Many families in West Virginia are suffering because of the state’s ban on raw milk sales. There is the 11-year old child who is allergic to the pasteurized milk sold in grocery stores, but her mother is unable to purchase raw goat’s milk from local farms. There is the family who missing out on an estimated $20,000 per year because they are unable to sell the extra milk produced by their two dairy cows. Continue reading
Children are told to drink their milk because it will help them grow and make their bones strong. National advertising campaigns like “Milk Does the Body Good” and “Got Milk?” tout the benefits of milk. Yet more and more people are developing dairy allergies and turning to alternative milks like soy, almond and coconut. Could it be that the root of the problem isn’t milk itself, but that the milk sold in grocery stores is laden with chemicals and altered through pasteurization and homogenization? Continue reading
Chester Ice, now 75 years old and still going strong, has been drinking raw milk all his life. Born in rural West Virginia, Chester and his two brothers grew up drinking fresh milk that their father milked from his three Jersey cows every morning and every evening.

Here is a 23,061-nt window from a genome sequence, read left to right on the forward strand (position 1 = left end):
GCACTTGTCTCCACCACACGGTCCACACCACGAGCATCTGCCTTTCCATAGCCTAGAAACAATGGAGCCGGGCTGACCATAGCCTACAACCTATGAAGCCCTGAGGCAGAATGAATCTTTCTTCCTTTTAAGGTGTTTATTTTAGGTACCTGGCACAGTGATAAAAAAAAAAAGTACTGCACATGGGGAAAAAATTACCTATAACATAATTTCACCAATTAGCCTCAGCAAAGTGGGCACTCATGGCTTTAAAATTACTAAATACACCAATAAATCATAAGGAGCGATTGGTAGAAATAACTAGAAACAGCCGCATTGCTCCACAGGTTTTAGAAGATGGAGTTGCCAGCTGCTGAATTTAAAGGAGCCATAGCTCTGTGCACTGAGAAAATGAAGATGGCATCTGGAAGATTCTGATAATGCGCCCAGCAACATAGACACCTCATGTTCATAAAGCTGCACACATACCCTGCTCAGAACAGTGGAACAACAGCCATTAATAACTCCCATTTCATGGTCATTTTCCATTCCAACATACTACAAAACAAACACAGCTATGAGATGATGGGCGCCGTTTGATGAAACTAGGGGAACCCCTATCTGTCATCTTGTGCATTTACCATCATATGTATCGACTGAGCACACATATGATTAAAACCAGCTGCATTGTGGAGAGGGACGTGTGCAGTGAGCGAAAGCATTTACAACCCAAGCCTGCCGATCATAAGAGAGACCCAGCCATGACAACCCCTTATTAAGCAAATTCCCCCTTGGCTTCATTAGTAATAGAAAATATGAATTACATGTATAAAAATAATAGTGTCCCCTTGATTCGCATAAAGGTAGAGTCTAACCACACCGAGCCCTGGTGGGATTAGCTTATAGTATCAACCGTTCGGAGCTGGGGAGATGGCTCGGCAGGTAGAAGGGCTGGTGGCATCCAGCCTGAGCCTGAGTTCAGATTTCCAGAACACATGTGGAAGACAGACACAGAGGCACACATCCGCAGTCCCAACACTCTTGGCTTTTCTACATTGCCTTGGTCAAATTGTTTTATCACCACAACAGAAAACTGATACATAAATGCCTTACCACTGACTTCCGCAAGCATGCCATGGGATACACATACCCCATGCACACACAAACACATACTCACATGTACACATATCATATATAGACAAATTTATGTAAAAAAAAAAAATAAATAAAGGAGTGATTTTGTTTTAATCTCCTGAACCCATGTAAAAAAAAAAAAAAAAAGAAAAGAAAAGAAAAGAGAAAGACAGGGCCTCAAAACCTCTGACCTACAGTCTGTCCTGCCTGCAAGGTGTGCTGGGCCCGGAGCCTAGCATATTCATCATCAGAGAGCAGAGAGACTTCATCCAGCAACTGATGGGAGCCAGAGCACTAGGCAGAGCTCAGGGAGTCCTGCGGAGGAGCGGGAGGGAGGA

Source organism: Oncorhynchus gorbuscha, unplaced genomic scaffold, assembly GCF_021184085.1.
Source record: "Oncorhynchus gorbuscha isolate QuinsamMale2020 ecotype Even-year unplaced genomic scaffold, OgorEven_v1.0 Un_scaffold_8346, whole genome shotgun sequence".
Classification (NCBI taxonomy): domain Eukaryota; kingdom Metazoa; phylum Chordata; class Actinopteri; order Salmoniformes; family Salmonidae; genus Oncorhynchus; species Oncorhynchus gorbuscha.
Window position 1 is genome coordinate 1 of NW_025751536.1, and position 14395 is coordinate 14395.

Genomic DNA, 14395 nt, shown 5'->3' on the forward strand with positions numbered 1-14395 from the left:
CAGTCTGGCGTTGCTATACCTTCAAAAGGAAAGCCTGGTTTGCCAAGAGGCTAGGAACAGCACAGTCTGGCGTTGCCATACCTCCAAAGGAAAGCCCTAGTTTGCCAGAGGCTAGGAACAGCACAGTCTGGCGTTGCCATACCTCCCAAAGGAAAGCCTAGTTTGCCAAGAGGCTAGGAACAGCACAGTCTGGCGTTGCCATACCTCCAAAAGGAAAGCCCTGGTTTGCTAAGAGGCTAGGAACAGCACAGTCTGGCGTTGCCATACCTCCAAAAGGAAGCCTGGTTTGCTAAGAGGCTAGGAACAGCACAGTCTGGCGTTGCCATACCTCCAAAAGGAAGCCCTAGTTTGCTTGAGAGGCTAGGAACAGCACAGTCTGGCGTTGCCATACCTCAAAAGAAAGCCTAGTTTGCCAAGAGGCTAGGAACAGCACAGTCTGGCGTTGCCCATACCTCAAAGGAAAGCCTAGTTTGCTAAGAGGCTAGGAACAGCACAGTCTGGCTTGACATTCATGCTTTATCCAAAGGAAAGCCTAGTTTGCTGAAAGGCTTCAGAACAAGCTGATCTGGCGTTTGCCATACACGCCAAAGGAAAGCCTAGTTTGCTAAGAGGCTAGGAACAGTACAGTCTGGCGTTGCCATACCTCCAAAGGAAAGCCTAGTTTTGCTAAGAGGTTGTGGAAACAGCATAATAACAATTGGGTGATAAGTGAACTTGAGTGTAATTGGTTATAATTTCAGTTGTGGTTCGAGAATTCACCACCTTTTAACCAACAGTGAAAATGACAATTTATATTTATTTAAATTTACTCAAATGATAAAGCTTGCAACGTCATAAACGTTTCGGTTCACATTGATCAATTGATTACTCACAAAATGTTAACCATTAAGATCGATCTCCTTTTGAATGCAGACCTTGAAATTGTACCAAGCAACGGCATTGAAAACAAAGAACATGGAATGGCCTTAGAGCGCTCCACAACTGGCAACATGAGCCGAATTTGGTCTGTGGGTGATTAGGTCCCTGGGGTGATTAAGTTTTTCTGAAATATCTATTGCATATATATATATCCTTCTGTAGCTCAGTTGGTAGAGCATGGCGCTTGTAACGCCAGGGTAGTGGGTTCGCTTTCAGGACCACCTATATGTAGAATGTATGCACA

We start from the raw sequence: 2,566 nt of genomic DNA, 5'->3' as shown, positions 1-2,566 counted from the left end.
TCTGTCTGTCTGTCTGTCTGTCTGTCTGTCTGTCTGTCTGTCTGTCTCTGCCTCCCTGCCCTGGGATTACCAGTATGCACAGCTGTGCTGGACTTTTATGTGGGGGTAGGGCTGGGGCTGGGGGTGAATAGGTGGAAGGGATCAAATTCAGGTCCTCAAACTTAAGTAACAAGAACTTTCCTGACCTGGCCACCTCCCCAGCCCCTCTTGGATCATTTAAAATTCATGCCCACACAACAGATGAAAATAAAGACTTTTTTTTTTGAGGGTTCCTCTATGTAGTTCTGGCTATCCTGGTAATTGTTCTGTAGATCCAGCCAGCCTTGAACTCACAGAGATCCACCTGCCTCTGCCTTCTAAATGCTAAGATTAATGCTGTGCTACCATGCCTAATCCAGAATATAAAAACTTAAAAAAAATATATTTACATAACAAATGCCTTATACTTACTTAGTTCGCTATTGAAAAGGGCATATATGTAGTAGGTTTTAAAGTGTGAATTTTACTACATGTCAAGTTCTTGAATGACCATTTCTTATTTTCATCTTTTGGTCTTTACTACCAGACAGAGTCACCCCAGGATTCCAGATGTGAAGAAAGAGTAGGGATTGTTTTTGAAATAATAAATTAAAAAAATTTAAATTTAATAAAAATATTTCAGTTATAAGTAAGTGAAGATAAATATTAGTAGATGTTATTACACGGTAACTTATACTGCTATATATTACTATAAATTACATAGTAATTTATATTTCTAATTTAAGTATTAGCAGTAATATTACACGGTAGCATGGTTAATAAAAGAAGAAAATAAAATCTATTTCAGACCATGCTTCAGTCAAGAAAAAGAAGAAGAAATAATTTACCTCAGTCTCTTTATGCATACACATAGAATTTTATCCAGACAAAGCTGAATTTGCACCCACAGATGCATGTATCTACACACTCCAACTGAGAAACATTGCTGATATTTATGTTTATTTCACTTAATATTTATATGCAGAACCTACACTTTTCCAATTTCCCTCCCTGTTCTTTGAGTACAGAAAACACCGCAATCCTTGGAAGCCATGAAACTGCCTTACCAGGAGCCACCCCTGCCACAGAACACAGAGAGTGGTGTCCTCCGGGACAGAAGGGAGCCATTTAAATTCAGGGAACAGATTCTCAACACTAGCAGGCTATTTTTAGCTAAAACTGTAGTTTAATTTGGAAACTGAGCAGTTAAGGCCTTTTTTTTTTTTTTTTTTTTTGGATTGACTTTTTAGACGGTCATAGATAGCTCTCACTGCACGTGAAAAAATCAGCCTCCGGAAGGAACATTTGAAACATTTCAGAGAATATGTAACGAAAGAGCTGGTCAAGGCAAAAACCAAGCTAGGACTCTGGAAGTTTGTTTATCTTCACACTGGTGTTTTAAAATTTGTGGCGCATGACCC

“I was raised on raw milk from the time I was taken off my mother’s breast milk. I am 75 years old now. So, raw milk can’t be all that dangerous,” Chester concludes. Continue reading
Elizabeth is a healthy woman in her 50s, who was raised on a diet of farm fresh milk, vegetables, and livestock. Her parents, aunts, uncles and cousins were all raised on the same natural diet and they too enjoyed happy, healthy childhoods and maintained excellent health throughout adulthood. Elizabeth attributes her family’s good health to their natural diet and staying away from processed foods. She urges others to consider all the chemicals and poisons that enter our foods through processing, and instead opt to support local farms that still raise food in the right, natural way. Continue reading